April 30, 2017

The first nutritionDay in nursing homes

The first nutritionDay in Nursing Homes: Participation May Improve Malnutrition Awareness

Luzia Valentini a,*, i, Karin Schindler b, i, Romana Schlaffer c, Hubert Bucher d, Mohamed Mouhieddine e, Karin Steininger c, Johanna Tripamer c, Marlies Handschuh c, Christian Schuh f, Dorothee Volkert g, Herbert Lochs a, Cornel Christian Sieber h, Michael Hiesmayr  Dept. of Gastroenterology, Hepatology and Endocrinology, Charite´ – Universita¨tsmedizin Berlin, Charite´platz 1, 10117 Berlin, Germany, Div. of Endocrinology and Metabolism, Medical University of Vienna, Austria, Central Coordination Centre, nutritionDay in Europe, c/o Austrian Society for Clinical Nutrition, Vienna, Austria, Medical Service of Health Insurances (MDK) Sachsen-Anhalt, Magdeburg, Germany, Div. of Cardiac-, Thoracic-, Vascular Anaesthesia and Intensive Care, Medical University of Vienna, Austria,Core Unit for Medical Statistics and Informatics, Medical University of Vienna, Austria,Medical Science Information Dept., Pfrimmer Nutricia, Erlangen, Germany, Institute for Biomedicine on Aging, Friedrich Alexander University of Erlangen-Nuremberg, Germany

a r t i c l e  i n f o

Article history:

Received 14 October 2008

Accepted 31 January 2009

Keywords:

Audit

Frail elderly

Malnutrition

Meal service

Tube feeding

Outcome

s u m m a r y

Background & aims: A modified version of the nutritionDay project was developed for nursing homes (NHs) to increase malnutrition awareness in this area. This report aims to describe the first results from the NH setting.

Methods: On February 22, 2007, 8 Austrian and 30 German NHs with a total of 79 units and 2137 residents (84 + 9 years of age, 79% female) participated in the NH-adapted pilot test. The NHs participated voluntarily using standardized questionnaires. The actual nutritional intake at lunch time was documented for each resident. Six-month follow-up data were received from 1483 residents (69%).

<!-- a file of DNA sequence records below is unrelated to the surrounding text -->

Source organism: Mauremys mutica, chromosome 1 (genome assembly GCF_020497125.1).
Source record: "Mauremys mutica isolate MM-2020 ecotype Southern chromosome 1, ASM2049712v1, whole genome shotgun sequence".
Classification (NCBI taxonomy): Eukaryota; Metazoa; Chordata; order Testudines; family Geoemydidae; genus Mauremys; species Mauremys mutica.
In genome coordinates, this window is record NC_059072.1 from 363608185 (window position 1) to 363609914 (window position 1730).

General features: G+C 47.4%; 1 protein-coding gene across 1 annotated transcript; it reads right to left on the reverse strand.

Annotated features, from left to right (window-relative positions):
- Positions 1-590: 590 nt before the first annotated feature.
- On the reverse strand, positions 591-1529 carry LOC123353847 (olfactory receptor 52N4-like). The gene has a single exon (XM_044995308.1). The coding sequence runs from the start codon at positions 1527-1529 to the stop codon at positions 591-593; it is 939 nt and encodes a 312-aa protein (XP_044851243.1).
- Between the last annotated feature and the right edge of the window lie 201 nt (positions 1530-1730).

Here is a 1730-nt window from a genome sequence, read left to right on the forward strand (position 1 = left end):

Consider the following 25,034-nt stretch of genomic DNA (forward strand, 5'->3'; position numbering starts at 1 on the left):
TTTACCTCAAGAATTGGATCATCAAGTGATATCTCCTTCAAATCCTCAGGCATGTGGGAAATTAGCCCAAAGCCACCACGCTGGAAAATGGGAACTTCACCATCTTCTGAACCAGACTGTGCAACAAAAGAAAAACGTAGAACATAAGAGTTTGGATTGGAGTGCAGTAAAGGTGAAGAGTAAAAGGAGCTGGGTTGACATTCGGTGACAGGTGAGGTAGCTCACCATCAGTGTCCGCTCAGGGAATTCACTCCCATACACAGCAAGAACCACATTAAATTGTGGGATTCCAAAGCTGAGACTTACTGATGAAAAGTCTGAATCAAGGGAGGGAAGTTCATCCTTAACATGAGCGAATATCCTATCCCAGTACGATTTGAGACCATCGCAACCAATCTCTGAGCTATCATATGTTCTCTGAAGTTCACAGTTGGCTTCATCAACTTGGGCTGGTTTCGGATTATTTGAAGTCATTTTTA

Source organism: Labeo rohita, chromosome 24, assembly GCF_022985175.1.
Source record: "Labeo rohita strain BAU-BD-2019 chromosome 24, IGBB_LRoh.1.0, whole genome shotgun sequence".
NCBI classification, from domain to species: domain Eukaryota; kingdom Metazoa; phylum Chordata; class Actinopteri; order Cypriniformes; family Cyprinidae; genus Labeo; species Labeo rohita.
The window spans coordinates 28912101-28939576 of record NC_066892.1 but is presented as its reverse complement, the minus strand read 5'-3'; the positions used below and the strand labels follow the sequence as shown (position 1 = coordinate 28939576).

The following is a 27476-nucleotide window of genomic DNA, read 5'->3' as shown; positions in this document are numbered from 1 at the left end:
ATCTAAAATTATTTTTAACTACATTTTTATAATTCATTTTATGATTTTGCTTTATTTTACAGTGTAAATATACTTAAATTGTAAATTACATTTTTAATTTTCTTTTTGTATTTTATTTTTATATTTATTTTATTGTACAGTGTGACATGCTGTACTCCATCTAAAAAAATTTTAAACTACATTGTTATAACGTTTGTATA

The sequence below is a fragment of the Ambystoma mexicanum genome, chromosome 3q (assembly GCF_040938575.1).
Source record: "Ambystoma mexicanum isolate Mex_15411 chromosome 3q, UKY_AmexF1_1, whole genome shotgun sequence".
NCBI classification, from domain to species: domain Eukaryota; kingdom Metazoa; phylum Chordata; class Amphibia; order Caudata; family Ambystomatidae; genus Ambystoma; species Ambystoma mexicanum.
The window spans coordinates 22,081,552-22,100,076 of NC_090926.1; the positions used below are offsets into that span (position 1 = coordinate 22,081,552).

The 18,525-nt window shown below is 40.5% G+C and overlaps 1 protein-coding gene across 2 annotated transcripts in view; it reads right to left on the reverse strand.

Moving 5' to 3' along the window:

Results: Overall, 9.2% and 16.7% of residents were classified as malnourished subjectively by NH staff and by BMI criteria (<20 kg/m2), respectively. Independent risk factors for malnutrition included age> 90 years, immobility, dementia, and dysphagia (all p < 0.001). In total, 89% of residents ate at least half of the lunch meal, and 46% of residents received eating assistance for an average of 15 min. Six month mortality was higher in residents with low nutritionDay BMI (<20 kg/m2: 22%, 20–21.9 kg/m2:17%) compared to residents with BMI ” 22 kg/m2 (10%, p < 0.001). Six-month weight loss ” 6 kg was less common in residents with nutritionDay BMI < 22 kg/m2 compared to residents with higher nutritionDay BMI (3.4% vs 12.4%, p < 0.001).

Conclusions: The first nutritionDay in NH provided valuable data on the nutritional status of NH residents and called attention to the remarkable time investment required by NH staff to adequately provide eating assistance to residents. Participation in the nutritionDay project appears to increase malnutrition awareness as reflected in the outcome weight results.

2009 Elsevier Ltd and European Society for Clinical Nutrition and Metabolism. All rights reserved.